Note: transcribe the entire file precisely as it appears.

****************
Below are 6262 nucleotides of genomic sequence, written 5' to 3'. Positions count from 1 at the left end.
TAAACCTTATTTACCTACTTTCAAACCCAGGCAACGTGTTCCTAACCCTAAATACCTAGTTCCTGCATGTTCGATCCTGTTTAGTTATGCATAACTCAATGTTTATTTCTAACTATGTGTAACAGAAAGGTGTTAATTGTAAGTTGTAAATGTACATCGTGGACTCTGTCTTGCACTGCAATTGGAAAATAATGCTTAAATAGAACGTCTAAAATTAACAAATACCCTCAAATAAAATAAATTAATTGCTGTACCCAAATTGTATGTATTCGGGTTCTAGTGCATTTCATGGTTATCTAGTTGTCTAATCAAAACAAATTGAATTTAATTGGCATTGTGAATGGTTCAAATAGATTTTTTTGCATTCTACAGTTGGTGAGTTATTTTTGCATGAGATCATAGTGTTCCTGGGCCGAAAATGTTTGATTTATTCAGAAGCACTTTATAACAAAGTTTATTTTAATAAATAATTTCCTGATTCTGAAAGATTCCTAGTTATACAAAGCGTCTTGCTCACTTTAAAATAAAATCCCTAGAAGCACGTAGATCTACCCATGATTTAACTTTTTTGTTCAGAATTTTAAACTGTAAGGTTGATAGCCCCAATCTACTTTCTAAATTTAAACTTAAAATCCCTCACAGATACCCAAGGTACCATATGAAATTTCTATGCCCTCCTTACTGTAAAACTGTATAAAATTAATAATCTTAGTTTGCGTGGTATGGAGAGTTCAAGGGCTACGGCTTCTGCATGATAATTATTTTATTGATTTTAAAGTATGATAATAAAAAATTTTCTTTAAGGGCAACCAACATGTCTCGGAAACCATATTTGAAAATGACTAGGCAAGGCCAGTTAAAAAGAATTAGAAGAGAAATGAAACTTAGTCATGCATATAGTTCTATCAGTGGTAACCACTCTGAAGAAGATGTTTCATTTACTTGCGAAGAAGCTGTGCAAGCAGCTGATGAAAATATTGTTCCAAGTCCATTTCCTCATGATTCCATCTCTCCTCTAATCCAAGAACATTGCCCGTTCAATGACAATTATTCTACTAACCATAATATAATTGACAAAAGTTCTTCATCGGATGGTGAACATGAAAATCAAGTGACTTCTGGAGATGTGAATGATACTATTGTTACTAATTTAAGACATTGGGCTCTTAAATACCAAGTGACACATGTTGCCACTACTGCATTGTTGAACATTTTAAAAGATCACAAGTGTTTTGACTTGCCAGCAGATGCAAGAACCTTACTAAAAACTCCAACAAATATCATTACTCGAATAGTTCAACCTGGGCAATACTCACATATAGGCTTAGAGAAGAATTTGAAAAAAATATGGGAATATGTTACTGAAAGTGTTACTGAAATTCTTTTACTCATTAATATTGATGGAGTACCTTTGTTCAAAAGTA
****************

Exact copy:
Below are 6262 nucleotides of genomic sequence, written 5' to 3'. Positions count from 1 at the left end.
TAAACCTTATTTACCTACTTTCAAACCCAGGCAACGTGTTCCTAACCCTAAATACCTAGTTCCTGCATGTTCGATCCTGTTTAGTTATGCATAACTCAATGTTTATTTCTAACTATGTGTAACAGAAAGGTGTTAATTGTAAGTTGTAAATGTACATCGTGGACTCTGTCTTGCACTGCAATTGGAAAATAATGCTTAAATAGAACGTCTAAAATTAACAAATACCCTCAAATAAAATAAATTAATTGCTGTACCCAAATTGTATGTATTCGGGTTCTAGTGCATTTCATGGTTATCTAGTTGTCTAATCAAAACAAATTGAATTTAATTGGCATTGTGAATGGTTCAAATAGATTTTTTTGCATTCTACAGTTGGTGAGTTATTTTTGCATGAGATCATAGTGTTCCTGGGCCGAAAATGTTTGATTTATTCAGAAGCACTTTATAACAAAGTTTATTTTAATAAATAATTTCCTGATTCTGAAAGATTCCTAGTTATACAAAGCGTCTTGCTCACTTTAAAATAAAATCCCTAGAAGCACGTAGATCTACCCATGATTTAACTTTTTTGTTCAGAATTTTAAACTGTAAGGTTGATAGCCCCAATCTACTTTCTAAATTTAAACTTAAAATCCCTCACAGATACCCAAGGTACCATATGAAATTTCTATGCCCTCCTTACTGTAAAACTGTATAAAATTAATAATCTTAGTTTGCGTGGTATGGAGAGTTCAAGGGCTACGGCTTCTGCATGATAATTATTTTATTGATTTTAAAGTATGATAATAAAAAATTTTCTTTAAGGGCAACCAACATGTCTCGGAAACCATATTTGAAAATGACTAGGCAAGGCCAGTTAAAAAGAATTAGAAGAGAAATGAAACTTAGTCATGCATATAGTTCTATCAGTGGTAACCACTCTGAAGAAGATGTTTCATTTACTTGCGAAGAAGCTGTGCAAGCAGCTGATGAAAATATTGTTCCAAGTCCATTTCCTCATGATTCCATCTCTCCTCTAATCCAAGAACATTGCCCGTTCAATGACAATTATTCTACTAACCATAATATAATTGACAAAAGTTCTTCATCGGATGGTGAACATGAAAATCAAGTGACTTCTGGAGATGTGAATGATACTATTGTTACTAATTTAAGACATTGGGCTCTTAAATACCAAGTGACACATGTTGCCACTACTGCATTGTTGAACATTTTAAAAGATCACAAGTGTTTTGACTTGCCAGCAGATGCAAGAACCTTACTAAAAACTCCAACAAATATCATTACTCGAATAGTTCAACCTGGGCAATACTCACATATAGGCTTAGAGAAGAATTTGAAAAAAATATGGGAATATGTTACTGAAAGTGTTACTGAAATTCTTTTACTCATTAATATTGATGGAGTACCTTTGTTCAAAAGTA